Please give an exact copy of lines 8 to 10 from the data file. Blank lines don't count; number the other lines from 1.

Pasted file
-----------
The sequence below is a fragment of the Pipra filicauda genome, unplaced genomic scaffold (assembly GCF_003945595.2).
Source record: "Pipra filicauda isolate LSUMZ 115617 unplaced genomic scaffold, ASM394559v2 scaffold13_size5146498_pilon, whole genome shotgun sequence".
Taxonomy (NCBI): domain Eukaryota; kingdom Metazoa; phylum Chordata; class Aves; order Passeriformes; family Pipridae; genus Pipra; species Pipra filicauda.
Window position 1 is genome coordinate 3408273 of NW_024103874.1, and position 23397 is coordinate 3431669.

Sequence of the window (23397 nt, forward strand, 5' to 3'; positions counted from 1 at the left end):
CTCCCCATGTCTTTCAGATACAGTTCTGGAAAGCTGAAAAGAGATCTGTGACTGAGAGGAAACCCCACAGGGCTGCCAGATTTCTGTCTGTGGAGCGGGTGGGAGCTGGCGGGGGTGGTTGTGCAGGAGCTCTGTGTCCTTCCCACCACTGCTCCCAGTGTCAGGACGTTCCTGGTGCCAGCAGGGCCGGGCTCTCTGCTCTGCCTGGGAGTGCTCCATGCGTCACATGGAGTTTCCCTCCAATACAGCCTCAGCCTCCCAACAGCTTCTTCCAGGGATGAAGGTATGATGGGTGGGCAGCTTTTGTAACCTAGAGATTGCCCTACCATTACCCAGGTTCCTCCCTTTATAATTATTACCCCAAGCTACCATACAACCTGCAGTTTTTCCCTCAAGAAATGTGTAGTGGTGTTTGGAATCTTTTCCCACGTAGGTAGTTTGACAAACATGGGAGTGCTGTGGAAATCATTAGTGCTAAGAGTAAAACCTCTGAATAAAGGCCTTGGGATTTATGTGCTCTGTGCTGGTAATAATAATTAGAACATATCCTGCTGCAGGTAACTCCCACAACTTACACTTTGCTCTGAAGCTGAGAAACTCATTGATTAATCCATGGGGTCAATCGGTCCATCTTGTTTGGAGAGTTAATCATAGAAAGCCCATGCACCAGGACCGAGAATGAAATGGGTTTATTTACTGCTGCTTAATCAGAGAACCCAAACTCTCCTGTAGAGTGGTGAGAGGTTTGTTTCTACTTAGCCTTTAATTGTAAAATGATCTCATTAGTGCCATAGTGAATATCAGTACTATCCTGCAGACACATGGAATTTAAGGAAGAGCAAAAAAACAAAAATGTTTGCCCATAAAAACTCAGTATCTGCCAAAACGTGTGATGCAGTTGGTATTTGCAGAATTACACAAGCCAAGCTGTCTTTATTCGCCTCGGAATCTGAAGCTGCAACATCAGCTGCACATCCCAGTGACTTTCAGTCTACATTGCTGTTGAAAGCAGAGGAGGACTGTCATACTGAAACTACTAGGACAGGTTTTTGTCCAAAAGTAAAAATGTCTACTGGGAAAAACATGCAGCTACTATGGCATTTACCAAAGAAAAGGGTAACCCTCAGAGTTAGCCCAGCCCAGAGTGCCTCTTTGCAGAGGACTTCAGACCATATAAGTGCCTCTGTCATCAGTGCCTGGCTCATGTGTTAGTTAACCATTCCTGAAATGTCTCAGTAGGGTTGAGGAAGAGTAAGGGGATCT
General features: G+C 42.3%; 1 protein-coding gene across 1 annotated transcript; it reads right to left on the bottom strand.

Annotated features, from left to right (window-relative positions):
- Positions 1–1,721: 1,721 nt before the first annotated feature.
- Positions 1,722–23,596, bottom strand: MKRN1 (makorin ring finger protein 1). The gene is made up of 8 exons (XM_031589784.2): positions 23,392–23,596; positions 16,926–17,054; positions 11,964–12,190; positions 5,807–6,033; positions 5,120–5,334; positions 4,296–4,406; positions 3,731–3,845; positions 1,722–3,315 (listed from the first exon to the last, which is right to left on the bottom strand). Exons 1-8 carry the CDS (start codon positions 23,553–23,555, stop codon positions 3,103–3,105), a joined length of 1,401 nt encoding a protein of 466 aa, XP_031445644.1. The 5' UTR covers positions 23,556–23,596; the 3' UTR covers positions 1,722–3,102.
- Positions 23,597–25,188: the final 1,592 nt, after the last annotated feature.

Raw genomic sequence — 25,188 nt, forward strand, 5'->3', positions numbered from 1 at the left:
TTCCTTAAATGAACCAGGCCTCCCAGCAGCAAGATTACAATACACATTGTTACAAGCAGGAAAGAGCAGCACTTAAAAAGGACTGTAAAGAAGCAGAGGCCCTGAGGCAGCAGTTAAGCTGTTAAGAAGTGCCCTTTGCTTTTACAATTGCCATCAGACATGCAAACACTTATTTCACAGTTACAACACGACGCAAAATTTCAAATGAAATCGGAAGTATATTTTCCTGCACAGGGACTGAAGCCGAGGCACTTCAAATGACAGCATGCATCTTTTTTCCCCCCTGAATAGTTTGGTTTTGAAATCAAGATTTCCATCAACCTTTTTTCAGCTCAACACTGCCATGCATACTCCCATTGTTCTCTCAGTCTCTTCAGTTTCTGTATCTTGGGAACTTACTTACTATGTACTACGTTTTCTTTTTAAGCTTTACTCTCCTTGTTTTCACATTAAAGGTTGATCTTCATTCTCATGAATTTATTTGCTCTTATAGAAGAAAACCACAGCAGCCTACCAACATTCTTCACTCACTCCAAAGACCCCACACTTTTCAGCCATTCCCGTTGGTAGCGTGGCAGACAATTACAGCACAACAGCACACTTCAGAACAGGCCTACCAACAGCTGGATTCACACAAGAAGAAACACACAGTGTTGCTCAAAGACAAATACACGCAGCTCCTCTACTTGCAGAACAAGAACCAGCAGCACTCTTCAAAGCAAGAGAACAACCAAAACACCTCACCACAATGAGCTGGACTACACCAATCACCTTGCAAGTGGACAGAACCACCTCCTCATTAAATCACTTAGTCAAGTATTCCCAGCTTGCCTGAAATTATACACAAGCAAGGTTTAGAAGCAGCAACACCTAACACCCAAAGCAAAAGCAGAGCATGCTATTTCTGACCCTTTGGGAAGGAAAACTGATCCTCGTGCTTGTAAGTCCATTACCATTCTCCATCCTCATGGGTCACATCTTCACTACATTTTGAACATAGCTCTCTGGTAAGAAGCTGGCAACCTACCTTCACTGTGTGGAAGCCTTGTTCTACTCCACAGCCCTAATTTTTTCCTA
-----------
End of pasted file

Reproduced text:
Annotated features, from left to right (window-relative positions):
- Positions 1–1,721: 1,721 nt before the first annotated feature.
- Positions 1,722–23,596, bottom strand: MKRN1 (makorin ring finger protein 1). The gene is made up of 8 exons (XM_031589784.2): positions 23,392–23,596; positions 16,926–17,054; positions 11,964–12,190; positions 5,807–6,033; positions 5,120–5,334; positions 4,296–4,406; positions 3,731–3,845; positions 1,722–3,315 (listed from the first exon to the last, which is right to left on the bottom strand). Exons 1-8 carry the CDS (start codon positions 23,553–23,555, stop codon positions 3,103–3,105), a joined length of 1,401 nt encoding a protein of 466 aa, XP_031445644.1. The 5' UTR covers positions 23,556–23,596; the 3' UTR covers positions 1,722–3,102.